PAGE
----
When the rubber hits the road, it will come down to money. We have a plan to piggy back on CDOT permits, heavy equipment in place etc, which would add minimal incremental cost/schedule to the highway reconstruction project. We are pushing hard to get that considered. If that fails, we have fall back plans that require more time and money.

Finally... aside from the human impact, the flood probably did some positive things for the ecosystem and the river corridor. Word from one Lyons local was that after the flood SSV was strewn with nice round boulders which would have likely significntly improved SSV in spots. When the temp road was constructed in a very short time project crews essentially "mined" the creekbed for rock to make a new embankment for the road and they scoured the river bed leaving a featurless V shaped trough in some places. This is a significant man made degradation of the river that would typically not happen if planned. Project crews had normal NEPA project controls and environmental reviews waived due to the emergency to get the roads back. We are adovative that scouring the river bed by road contruction significantly impacted the whitewater kayaking recreational use as well as the fishery and ecosystem quality for the negative. We are advocating that some small portion of project money be allocated to restore and rehabilitate the impacts that the temp projects have made.

More to come, but its going to be quite a while before we have anything definitive.
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Old 01-28-2014   #39
Join Date: Apr 2006
Posts: 75
As someone who has implemented the redesign of stream beds in Colorado I thought I'd weigh in. CDOT is a great organization. Their responsibility is local and projects are based on an engineer's direction(s). Their operators are top notch, and the engineers are well schooled. If they do the majority of the reconstruction for the recent floods I will be surprised!
Personally, I feel that understanding of river features is misunderstood without experience. Those that do not dwell in, and experience the water, are hard pressed to authentically recreate features. An understanding of natural processes can be lost with engineers. Contractors decipher instructions with best intentions. Usually these type of projects are left up to bids from contractors. I worked for a contractor that rebuilds streams and rivers, boater river knowledge helped shape how we approached projects. I feel we were able to implement natural features based on geomorphology and experience.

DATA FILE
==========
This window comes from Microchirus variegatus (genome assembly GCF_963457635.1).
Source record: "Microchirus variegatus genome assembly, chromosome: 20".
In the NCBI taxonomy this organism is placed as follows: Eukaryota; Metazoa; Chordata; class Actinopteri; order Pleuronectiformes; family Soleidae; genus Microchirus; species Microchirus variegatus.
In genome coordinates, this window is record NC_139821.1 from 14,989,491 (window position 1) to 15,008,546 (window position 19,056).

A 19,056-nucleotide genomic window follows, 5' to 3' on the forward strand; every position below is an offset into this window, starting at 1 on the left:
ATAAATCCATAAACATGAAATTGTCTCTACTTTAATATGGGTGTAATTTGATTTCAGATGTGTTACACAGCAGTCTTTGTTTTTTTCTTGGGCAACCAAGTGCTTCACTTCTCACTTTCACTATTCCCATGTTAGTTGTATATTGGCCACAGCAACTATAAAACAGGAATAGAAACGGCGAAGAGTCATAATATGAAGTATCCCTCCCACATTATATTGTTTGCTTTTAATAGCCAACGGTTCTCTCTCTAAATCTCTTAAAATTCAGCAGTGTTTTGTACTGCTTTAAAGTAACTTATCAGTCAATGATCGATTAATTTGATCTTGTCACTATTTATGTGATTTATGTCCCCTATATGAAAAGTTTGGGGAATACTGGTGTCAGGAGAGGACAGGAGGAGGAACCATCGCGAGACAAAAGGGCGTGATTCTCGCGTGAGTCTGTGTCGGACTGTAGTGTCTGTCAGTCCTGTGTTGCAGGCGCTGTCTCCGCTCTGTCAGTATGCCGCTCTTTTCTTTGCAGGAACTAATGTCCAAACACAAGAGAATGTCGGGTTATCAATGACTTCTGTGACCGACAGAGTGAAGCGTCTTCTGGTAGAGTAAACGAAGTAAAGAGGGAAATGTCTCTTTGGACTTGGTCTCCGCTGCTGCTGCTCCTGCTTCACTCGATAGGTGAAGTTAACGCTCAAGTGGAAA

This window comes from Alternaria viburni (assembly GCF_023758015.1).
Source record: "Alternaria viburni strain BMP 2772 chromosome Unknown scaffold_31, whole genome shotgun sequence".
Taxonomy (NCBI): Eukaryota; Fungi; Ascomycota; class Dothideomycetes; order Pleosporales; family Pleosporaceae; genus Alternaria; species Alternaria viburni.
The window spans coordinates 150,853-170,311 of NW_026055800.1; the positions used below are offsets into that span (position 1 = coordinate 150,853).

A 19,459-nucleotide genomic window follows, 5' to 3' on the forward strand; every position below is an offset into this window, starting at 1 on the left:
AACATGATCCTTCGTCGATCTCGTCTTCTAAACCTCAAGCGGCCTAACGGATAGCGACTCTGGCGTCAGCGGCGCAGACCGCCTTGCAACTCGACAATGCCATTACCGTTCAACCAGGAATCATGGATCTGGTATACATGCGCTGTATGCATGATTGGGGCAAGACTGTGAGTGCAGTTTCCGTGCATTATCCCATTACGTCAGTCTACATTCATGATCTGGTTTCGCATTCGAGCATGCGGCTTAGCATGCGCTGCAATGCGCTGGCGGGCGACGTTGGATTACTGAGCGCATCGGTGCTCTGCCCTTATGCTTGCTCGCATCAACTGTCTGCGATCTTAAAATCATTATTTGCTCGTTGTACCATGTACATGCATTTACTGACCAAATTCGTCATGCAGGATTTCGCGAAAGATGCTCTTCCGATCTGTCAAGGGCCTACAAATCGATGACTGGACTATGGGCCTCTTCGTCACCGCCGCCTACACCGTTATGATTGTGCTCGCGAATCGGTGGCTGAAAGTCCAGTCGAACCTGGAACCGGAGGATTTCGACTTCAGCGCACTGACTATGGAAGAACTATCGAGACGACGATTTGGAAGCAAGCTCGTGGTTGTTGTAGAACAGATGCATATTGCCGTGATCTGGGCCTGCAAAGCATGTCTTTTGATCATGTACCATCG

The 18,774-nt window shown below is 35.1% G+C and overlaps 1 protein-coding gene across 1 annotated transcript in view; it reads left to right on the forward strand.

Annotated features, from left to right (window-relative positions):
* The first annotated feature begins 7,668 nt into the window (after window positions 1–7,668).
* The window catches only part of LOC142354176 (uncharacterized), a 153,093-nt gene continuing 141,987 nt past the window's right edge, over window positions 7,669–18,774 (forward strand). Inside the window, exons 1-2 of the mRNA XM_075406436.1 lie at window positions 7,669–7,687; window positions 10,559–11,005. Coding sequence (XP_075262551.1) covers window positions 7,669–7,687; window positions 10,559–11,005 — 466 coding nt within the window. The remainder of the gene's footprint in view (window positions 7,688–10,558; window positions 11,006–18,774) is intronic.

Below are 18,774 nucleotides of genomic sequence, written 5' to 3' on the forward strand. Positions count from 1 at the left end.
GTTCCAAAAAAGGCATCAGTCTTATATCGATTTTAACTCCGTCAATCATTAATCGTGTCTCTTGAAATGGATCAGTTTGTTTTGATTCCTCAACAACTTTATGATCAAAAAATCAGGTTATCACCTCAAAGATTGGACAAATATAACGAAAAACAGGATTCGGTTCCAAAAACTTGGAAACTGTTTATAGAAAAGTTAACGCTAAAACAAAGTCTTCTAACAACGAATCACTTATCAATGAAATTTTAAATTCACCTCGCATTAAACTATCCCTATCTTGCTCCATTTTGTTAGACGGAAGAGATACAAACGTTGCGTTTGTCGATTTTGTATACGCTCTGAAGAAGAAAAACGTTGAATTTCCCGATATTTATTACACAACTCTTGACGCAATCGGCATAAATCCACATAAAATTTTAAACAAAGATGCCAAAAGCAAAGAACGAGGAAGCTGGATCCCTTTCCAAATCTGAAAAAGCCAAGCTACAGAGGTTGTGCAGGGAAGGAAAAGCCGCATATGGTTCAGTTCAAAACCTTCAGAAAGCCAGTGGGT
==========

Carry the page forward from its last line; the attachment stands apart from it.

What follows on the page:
The rebuilding of rivers relies on how the engineers relate their knowledge with the design requirements (roads, housing, etc.) In my opinion, the more input that boaters have, the better. Hopefully we can influence river design based on experience and knowledge. Ask for a wild river, hopefully time and basic design will allow it to become as "natural" as possible.
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Old 05-28-2014   #40
troutbend's Avatar
Drake, Colorado
Join Date: Aug 2010
Posts: 17
Big Thompson River Coalition Master Plan

The next public input/feedback meeting for the Big Thompson Restoration master planning is June 12, 5:45 p.m. at the Thompson School District Admin Building, 800 S. Taft, Loveland CO.

This is your opportunity to say something about the future shape of the river, and although CDOT is going to do what they think is best for the highway, they do participate in the coalition behind the master planning process.